When the avant poseurs, the underground grifters, and the wannabes finally shut up their chattering there is only one truly legendary name in buzinezz – id m theft able. Based in the US state of Maine in the town of Wild Windham id m theft able is that classic global/local underground figure. Known in Windham and its surrounding townships for countless local shows but also globally revered as the face, beard, and chest of everything-goes-improv and found-object jamz.
Naive in the truest form (natural and unaffected; innocent) id m theft able has a questioning nature, a probing of his own body and environment where each performance and recording becomes a masterclass in how to push and how to pull; how to end up in a space id m theft able himself and the audience didn’t imagine existed.
Id m theft able often puts out tapes and CDRs on his no-holds-barred Mangdisc label but this collection finds a home on fancy-pants Pogus Productions outta New York. Here’s what I heard…
The first seventeen minutes of this disc juggles id m theft able’s precise sound collage and some super-nifty music concrete-style jamming. Picture a salad spinner full of crispy radishes while Boris Karloff slams his forearms down on the church organ. Imagine DJ-ing with random educational records as your neighbors hold a séance next door; then that spooky music box mechanism starts playing by itself!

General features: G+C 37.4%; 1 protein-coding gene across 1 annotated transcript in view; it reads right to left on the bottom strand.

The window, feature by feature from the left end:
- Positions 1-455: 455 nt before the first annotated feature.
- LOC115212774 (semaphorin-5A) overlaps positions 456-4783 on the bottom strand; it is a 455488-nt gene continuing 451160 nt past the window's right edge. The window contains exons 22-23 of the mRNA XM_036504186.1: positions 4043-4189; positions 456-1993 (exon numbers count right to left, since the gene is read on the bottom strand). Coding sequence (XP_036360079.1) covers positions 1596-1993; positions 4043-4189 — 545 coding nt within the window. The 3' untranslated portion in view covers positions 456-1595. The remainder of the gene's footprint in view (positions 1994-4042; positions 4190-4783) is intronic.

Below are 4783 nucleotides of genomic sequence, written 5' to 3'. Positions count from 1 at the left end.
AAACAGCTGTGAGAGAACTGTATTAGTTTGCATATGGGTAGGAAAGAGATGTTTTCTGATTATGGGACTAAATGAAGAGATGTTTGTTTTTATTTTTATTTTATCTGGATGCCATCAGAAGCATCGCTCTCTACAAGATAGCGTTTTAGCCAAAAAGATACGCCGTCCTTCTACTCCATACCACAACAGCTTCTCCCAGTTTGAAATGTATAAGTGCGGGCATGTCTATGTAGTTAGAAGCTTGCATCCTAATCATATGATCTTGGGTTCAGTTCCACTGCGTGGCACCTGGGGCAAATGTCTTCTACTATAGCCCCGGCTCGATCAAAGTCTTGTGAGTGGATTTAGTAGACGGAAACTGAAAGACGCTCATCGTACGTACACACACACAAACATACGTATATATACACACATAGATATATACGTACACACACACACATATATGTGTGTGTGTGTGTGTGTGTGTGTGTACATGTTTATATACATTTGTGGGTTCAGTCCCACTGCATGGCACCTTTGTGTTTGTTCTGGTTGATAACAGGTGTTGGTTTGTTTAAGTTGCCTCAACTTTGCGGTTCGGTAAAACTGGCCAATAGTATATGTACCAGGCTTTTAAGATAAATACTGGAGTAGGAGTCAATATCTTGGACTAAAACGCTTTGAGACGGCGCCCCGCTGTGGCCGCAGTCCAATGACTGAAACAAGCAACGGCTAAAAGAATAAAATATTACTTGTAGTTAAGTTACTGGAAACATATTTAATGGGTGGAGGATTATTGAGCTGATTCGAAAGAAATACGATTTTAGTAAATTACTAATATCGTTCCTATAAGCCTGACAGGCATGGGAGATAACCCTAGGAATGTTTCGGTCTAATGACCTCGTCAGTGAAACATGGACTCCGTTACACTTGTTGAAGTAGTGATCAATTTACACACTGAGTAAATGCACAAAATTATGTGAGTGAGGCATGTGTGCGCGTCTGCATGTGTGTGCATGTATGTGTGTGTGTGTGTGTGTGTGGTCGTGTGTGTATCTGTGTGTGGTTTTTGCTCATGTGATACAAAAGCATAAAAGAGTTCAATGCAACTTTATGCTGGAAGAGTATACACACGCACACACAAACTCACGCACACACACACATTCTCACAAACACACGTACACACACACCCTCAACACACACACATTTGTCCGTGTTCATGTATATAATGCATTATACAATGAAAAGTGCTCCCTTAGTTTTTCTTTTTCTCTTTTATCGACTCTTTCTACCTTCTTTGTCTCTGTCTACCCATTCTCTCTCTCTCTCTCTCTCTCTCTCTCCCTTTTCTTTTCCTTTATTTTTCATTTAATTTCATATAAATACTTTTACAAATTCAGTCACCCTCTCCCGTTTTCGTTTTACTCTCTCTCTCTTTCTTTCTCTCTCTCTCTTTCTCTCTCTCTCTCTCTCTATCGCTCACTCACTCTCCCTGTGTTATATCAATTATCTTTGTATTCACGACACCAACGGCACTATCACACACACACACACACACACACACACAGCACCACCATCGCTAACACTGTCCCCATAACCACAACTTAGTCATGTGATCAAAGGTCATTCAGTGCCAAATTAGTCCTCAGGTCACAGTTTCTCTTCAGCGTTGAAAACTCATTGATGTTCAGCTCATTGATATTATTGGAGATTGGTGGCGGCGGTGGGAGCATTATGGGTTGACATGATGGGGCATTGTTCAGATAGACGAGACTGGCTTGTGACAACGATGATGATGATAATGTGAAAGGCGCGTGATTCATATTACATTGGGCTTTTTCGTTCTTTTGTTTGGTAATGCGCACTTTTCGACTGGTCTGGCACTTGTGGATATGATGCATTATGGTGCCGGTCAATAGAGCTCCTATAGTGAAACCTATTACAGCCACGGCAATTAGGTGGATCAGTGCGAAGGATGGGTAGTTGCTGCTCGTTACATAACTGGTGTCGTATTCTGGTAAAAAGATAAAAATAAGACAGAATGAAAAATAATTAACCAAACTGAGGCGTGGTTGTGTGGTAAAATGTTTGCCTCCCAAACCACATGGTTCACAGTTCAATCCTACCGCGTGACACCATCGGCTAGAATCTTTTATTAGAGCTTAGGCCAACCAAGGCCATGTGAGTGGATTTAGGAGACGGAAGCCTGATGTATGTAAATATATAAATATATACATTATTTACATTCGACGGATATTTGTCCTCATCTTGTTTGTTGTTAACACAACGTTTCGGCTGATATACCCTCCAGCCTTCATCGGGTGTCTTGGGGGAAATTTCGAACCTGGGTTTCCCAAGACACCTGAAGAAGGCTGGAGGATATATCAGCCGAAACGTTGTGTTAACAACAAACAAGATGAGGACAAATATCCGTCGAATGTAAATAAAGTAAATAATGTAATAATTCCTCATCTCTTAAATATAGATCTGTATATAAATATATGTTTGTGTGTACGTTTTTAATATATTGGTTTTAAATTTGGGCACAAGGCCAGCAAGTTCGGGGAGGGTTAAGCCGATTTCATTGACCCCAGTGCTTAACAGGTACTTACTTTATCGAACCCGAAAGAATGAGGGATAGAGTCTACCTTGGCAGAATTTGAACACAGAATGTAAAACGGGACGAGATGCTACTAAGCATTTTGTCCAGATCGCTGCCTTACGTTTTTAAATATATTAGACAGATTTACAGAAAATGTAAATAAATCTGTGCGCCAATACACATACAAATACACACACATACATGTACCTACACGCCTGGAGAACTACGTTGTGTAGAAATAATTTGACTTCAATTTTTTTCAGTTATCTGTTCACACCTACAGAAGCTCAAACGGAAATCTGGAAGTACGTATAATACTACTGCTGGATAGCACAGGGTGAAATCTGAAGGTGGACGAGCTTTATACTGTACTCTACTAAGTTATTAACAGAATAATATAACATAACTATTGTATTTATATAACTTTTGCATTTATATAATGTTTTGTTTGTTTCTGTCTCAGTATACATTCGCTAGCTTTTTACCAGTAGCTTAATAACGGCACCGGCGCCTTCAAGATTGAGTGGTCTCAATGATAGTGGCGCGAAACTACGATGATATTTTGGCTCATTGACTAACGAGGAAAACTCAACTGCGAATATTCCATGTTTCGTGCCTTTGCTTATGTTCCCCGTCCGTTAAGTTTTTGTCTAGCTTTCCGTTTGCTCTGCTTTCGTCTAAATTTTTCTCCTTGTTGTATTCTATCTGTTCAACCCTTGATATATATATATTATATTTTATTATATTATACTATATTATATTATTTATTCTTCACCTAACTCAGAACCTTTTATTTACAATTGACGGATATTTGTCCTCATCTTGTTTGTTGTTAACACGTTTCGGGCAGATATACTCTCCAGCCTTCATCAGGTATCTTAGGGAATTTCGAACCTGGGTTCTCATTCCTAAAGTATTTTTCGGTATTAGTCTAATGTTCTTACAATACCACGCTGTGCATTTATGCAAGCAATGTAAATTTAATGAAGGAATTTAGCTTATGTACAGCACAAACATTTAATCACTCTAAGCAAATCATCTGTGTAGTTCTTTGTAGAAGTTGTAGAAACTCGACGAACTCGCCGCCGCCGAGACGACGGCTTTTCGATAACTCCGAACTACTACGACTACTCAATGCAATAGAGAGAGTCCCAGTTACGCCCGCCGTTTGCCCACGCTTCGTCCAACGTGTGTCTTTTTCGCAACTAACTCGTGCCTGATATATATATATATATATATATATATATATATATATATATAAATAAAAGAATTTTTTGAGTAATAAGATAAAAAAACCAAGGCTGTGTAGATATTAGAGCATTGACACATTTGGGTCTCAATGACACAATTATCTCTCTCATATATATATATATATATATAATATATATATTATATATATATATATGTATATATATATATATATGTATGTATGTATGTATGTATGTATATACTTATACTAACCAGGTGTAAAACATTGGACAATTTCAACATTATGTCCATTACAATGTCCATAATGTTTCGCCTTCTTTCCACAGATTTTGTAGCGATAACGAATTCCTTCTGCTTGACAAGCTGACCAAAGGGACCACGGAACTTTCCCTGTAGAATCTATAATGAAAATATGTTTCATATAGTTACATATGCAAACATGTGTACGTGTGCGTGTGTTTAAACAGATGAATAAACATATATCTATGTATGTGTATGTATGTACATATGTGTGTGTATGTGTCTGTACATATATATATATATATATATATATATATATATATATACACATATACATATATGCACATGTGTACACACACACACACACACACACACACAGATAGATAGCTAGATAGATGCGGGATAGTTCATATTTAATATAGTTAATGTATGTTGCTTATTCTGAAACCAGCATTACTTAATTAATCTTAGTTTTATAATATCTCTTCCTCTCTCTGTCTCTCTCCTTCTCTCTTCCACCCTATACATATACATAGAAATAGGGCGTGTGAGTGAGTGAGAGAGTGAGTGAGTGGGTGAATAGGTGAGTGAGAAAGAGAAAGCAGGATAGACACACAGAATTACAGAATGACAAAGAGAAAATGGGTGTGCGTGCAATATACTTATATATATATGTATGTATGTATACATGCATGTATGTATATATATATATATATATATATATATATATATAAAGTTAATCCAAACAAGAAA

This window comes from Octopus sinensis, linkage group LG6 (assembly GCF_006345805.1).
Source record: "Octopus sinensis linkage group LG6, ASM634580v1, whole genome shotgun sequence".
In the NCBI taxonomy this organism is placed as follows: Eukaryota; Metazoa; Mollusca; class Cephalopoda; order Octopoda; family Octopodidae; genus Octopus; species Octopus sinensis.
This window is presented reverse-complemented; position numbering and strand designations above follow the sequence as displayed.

If you thought that was creepy then “Half for the Father, Half for the River” is full-blown, tower-of-Babel echolalia (in both ears) as id m theft able’s sweet whisper crashes and folds some gentle eulogy into strange and unnatural shapes. The words bounce like rubber, intellectual meaning ricochets off the cranium. I’m reminded of one of those mid 80’s Canadian Sound Poetry tapes that end up on Celestial Railroad. But here! But now!
For me, the pivotal track is the two minutes, fifty-five seconds of bliss “Please be a Dream.” A meditation on rubber band twang and this single, ambiguous line chanted, coaxed, slurred, repeated, broken down, and built up like Chik White’s jaw harp jamming over Sten Hanson’s poetry puzzles. It’s a perfect blend; a tart rhubarb and creamy custard to satisfy the most excitable hunger.
The start of ten-minuter “I’m an Avalanche” mixes small-town domestic recordings with a chamber music approach. Sparse piano and xylophone battle the Bontempi. It’s a relaxing affair for sure. Then id m theft able throws the speed lever into a robotic rap battle, binary rhymes spit rust, before coaxing a tune from a squeaky supermarket trolley.
Things get unashamedly beautiful on the last two tracks “The Curve of the Earth”; invoking ghost poets Mac Low and Tardos with devastatingly simple and powerful voices reading the words “Wet…Mouth…Line…Hum…More” in increasingly cryptic knots and “Purple Rain” adding slurpy vocal jaxx (like hazelnut syrup) over ethereal color-mix incantations (a piquant sorbet) while a fire truck wails in the distance.
Id m theft able’s sleeve notes state this record started a decade ago with a germ of doo-wop in its soul. I can report that this street-tough and saccharine (my working title for an imaginary doo-wop compilation by the way) hits the high notes and the menacing bass spins tales of love, loss, and leaving as skilfully as any Frankie Lymon and his delinquents but with a dash more lipgloss. And that’s damn fine in my book!
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